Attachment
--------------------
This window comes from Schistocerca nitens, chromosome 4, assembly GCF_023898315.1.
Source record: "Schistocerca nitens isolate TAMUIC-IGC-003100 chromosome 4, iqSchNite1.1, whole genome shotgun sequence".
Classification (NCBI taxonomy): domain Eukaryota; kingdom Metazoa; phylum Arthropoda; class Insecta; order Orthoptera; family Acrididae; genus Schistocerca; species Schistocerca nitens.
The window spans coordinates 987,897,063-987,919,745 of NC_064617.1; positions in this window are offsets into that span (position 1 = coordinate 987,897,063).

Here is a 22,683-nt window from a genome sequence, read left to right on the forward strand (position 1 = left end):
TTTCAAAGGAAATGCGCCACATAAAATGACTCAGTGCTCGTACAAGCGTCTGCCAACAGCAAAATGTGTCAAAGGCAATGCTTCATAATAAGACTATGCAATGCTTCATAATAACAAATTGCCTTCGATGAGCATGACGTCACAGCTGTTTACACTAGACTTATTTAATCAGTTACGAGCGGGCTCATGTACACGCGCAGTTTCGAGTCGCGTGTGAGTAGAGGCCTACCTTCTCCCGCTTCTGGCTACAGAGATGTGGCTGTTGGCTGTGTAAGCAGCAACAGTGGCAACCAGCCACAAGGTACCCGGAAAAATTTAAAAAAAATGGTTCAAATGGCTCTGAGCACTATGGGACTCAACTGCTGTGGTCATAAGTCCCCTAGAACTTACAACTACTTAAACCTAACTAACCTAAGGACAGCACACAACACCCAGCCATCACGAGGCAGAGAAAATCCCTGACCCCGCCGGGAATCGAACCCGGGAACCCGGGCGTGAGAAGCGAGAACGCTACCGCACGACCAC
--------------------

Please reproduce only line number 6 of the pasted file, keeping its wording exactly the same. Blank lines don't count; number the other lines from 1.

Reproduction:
TTTCAAAGGAAATGCGCCACATAAAATGACTCAGTGCTCGTACAAGCGTCTGCCAACAGCAAAATGTGTCAAAGGCAATGCTTCATAATAAGACTATGCAATGCTTCATAATAACAAATTGCCTTCGATGAGCATGACGTCACAGCTGTTTACACTAGACTTATTTAATCAGTTACGAGCGGGCTCATGTACACGCGCAGTTTCGAGTCGCGTGTGAGTAGAGGCCTACCTTCTCCCGCTTCTGGCTACAGAGATGTGGCTGTTGGCTGTGTAAGCAGCAACAGTGGCAACCAGCCACAAGGTACCCGGAAAAATTTAAAAAAAATGGTTCAAATGGCTCTGAGCACTATGGGACTCAACTGCTGTGGTCATAAGTCCCCTAGAACTTACAACTACTTAAACCTAACTAACCTAAGGACAGCACACAACACCCAGCCATCACGAGGCAGAGAAAATCCCTGACCCCGCCGGGAATCGAACCCGGGAACCCGGGCGTGAGAAGCGAGAACGCTACCGCACGACCAC